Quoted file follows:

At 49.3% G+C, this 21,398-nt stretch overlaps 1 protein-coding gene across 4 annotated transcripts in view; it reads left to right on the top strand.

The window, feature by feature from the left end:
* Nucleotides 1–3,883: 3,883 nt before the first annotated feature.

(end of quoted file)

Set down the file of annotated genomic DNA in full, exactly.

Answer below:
At 49.3% G+C, this 21,398-nt stretch overlaps 1 protein-coding gene across 4 annotated transcripts in view; it reads left to right on the top strand.

The window, feature by feature from the left end:
* Nucleotides 1–3,883: 3,883 nt before the first annotated feature.